A light, fruity frozen treat with just a hint of exotic rose water. Rose Water and Strawberry Buttermilk Sherbet gets its tang and body from buttermilk… A perfectly lovely chilly dessert on a hot summer’s day!
Buttermilk biscuits and pancakes, buttermilk ranch dressing, buttermilk as part of the breading process… Can you think of any to add to this list of uses for tangy buttermilk? I once made a delicious chess pie with a generous amount of buttermilk providing the foundation for the filling. Yum. However, I had not had buttermilk in a frozen dessert until I tried a spoonful of lemon buttermilk ice cream in Charleston in April. Mmmm. It was so good. Jump to the Recipe…
Of course buttermilk is naturally tangy and creamy, and paired perfectly with the lemon. Given my propensity to chase after “new and creative” rather than “tried and true,” I came up with my own frozen dessert using buttermilk as a base.
If you’re like me, you find the names of different frozen desserts a bit confusing… Sorbet is easy – no dairy whatsoever. Frozen yogurt? Well, it’s made with – yogurt! Then we get to gelato, sherbet, ice cream, and frozen custard, and things get a little murky.
Sherbet does contain dairy, but is only 1-2% fat. Gelato is a very rich, dairy-based confection with 4-8% butter fat, and less air is incorporated into the mix, resulting in a very dense end product. It’s totally decadent, and one I rarely indulge in. DISCIPLINE. Haha. Frozen custard (my mother always made custard!) is made extra rich with the incorporation of cooked eggs, and has a dense, creamy texture. Ice cream contains 10-16% butter fat. Its high fat content and the amount of air whipped into it, give it exceptional creaminess.
So, now that we cleared that all up, why did I go with a sherbet? As I mentioned, I loved the combination of lemon and buttermilk at the ice cream shop in Charleston. It seemed likely that fresh strawberries would be similar. Always looking for a creative “twist,” I decided to play with rose water (always in my well-stocked pantry). The rose water adds a subtle layer of complexity to the sherbet. If you can’t find it, or can’t be bothered with it, by all means omit it! You will still have a lovely sherbet. I promise.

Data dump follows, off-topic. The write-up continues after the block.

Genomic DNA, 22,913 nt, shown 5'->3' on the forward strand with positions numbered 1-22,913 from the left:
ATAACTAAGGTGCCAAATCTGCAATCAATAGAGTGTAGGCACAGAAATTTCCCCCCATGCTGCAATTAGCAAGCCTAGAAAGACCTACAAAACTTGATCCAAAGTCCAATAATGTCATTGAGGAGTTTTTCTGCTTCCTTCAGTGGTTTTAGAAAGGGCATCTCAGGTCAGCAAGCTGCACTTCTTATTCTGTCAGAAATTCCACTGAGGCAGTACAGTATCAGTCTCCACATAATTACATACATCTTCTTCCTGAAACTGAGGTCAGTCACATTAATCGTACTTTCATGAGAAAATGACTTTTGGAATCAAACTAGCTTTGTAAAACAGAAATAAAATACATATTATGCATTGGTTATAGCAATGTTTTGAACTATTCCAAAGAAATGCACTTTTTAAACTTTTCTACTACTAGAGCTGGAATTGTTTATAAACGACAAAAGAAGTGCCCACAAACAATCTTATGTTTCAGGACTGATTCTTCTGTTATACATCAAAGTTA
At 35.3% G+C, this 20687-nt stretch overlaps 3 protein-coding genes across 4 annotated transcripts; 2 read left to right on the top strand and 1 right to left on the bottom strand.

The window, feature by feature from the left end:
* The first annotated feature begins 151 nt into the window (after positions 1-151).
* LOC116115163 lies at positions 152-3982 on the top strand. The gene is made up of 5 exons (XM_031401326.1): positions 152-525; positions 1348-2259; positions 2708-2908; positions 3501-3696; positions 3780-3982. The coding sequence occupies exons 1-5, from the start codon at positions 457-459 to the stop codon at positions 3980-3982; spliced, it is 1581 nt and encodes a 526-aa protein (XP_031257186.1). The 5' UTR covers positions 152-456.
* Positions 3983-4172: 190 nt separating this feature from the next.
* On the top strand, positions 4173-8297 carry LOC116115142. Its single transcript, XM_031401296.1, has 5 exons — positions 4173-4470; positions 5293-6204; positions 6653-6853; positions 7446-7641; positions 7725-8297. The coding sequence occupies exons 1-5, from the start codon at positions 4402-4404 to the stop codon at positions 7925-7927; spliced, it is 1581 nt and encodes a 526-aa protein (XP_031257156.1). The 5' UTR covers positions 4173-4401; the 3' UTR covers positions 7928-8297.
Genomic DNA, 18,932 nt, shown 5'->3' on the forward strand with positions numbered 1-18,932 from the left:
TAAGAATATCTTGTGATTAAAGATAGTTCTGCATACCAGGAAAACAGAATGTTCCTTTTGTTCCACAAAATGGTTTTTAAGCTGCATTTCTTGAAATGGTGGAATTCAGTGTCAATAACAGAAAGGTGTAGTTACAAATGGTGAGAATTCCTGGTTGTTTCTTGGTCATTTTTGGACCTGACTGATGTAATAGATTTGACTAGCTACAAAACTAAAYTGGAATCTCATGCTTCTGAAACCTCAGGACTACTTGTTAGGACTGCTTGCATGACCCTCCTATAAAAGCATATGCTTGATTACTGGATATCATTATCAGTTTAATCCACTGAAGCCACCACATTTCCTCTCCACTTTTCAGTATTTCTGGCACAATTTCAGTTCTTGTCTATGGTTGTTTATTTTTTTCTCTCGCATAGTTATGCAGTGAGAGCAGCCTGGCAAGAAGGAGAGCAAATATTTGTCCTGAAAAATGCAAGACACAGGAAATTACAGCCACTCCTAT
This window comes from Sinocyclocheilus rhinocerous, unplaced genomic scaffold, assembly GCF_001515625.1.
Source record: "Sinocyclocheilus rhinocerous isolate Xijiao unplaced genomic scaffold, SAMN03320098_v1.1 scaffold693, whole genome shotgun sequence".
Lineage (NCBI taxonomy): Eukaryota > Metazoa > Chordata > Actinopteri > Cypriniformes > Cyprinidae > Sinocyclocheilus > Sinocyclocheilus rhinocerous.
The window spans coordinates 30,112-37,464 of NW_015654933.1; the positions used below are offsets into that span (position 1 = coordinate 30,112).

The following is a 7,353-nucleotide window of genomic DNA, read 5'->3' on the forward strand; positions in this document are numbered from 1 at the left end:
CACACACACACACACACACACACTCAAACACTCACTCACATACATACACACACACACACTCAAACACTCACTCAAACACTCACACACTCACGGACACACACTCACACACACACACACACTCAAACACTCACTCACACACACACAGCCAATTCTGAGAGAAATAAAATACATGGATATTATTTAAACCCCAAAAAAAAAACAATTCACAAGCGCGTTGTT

Introducing: Rose Water
Rose water is made by steeping rose petals in water. I don’t make my own. 🙄 I have fabulous international foods sources available to me in the Rio Grande Valley, and commercial rose water is easy to come by. Rose water is used heavily in Persian and Middle Eastern cooking. You’ll find small amounts of it in tea, cookies, dairy-based custards and ice creams, marzipan, etc.
If you’re looking to expand your culinary horizons, rose water is a fun ingredient to play with. Just remember it’s a lovely subtle ingredient, not meant to hit you in the nose, and assault your tongue! I hope you’ll give it a try in my Rose Water and Strawberry Buttermilk Sherbet…
Lastly, in keeping with the Persian-ish flavor notes of this recipe, I decided to garnish with toasted pistachios and slivered fresh mint leaves. It’s as tasty as it is pretty!
- 32 ounces fresh strawberries, trimmed and quartered
- 2 1/2 cups buttermilk, (I use lowfat)
- 1/2 cup light, neutral agave nectar
- 1/3 cup rose water, (optional)
- 1/4 cup white wine, (see notes)
- 1/2 teaspoon fine sea salt
- 1/4 cup toasted pistachios, to garnish
- 2 tablespoons mint leaves, chiffonade (roll & slice thin)
- Puree all sherbet ingredients together until smooth. Refrigerate or freeze until very cold. If you put it into the freezer to chill, don't forget about it! My ice cream freezer does a better job if I start out with a really cold mix.
- Pour into ice cream freezer. Freeze according to manufacturer's instructions.
- Either garnish and serve immediately, or scoop into an air-tight container and freeze until ready to serve.
Rose water is typically a subtle flavor in a recipe. I love the complexity and nuance it adds, but the recipe is great without it.
I add a bit of alcohol to all of my frozen desserts as it lowers the melting point, and makes it more scoopable. In this recipe, it doesn't add much in the way of flavor, and is totally optional.
I received a bottle of Rose and Hibiscus Flower Extract at the Mediavine Bloggers Conference in April. I love it! I put a few drops on my scoops mostly for visual impact. Again, this is optional.
Time varies according to your appliance and how cold the mixture is going into it!
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- SUMO Stainless Steel Ice Cream Scoop: Spade Easily Scoops Any Ice Cream with No-Slip Rubber Handle – Ergonomic Cookie Dough & Icecream Scoop – Dishwasher Safe Commercial Ice Cream Scooper, Green
- Mr. Freeze EIM-550 Maxi-Matic 1.5 Quart Ice Cream Maker with Compressor, White/Chrome
- Tovolo Glide-A-Scoop, Non-Slip Base, Insulated Ice Cream Tub, 2.5 Quart, White
Amount Per Serving: Calories: 126 Total Fat: 1g Carbohydrates: 26g Protein: 3g